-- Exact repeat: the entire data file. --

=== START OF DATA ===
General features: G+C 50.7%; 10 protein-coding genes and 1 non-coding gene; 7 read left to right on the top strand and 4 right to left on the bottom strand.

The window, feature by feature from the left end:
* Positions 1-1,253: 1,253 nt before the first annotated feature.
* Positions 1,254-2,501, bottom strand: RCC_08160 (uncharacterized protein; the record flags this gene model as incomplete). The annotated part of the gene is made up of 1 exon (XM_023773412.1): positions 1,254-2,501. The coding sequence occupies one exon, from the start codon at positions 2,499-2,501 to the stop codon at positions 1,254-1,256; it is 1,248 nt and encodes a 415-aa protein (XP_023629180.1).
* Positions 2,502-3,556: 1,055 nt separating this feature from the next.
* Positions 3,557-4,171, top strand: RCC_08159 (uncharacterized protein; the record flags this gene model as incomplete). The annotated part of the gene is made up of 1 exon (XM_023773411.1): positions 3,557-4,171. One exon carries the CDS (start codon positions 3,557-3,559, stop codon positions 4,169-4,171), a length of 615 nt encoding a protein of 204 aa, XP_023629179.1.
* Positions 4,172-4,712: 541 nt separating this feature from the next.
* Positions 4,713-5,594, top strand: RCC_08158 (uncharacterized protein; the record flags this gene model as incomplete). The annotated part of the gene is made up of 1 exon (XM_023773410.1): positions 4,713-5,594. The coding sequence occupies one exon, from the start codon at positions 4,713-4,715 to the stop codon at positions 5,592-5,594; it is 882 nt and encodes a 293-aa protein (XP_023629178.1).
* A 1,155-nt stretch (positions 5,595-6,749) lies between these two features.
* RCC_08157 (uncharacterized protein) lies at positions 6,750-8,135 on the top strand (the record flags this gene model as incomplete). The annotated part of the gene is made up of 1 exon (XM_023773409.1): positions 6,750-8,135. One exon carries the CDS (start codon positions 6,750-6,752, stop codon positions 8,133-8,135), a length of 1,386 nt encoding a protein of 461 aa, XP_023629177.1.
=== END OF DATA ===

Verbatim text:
General features: G+C 50.7%; 10 protein-coding genes and 1 non-coding gene; 7 read left to right on the top strand and 4 right to left on the bottom strand.

The window, feature by feature from the left end:
* Positions 1-1,253: 1,253 nt before the first annotated feature.
* Positions 1,254-2,501, bottom strand: RCC_08160 (uncharacterized protein; the record flags this gene model as incomplete). The annotated part of the gene is made up of 1 exon (XM_023773412.1): positions 1,254-2,501. The coding sequence occupies one exon, from the start codon at positions 2,499-2,501 to the stop codon at positions 1,254-1,256; it is 1,248 nt and encodes a 415-aa protein (XP_023629180.1).
* Positions 2,502-3,556: 1,055 nt separating this feature from the next.
* Positions 3,557-4,171, top strand: RCC_08159 (uncharacterized protein; the record flags this gene model as incomplete). The annotated part of the gene is made up of 1 exon (XM_023773411.1): positions 3,557-4,171. One exon carries the CDS (start codon positions 3,557-3,559, stop codon positions 4,169-4,171), a length of 615 nt encoding a protein of 204 aa, XP_023629179.1.
* Positions 4,172-4,712: 541 nt separating this feature from the next.
* Positions 4,713-5,594, top strand: RCC_08158 (uncharacterized protein; the record flags this gene model as incomplete). The annotated part of the gene is made up of 1 exon (XM_023773410.1): positions 4,713-5,594. The coding sequence occupies one exon, from the start codon at positions 4,713-4,715 to the stop codon at positions 5,592-5,594; it is 882 nt and encodes a 293-aa protein (XP_023629178.1).
* A 1,155-nt stretch (positions 5,595-6,749) lies between these two features.
* RCC_08157 (uncharacterized protein) lies at positions 6,750-8,135 on the top strand (the record flags this gene model as incomplete). The annotated part of the gene is made up of 1 exon (XM_023773409.1): positions 6,750-8,135. One exon carries the CDS (start codon positions 6,750-6,752, stop codon positions 8,133-8,135), a length of 1,386 nt encoding a protein of 461 aa, XP_023629177.1.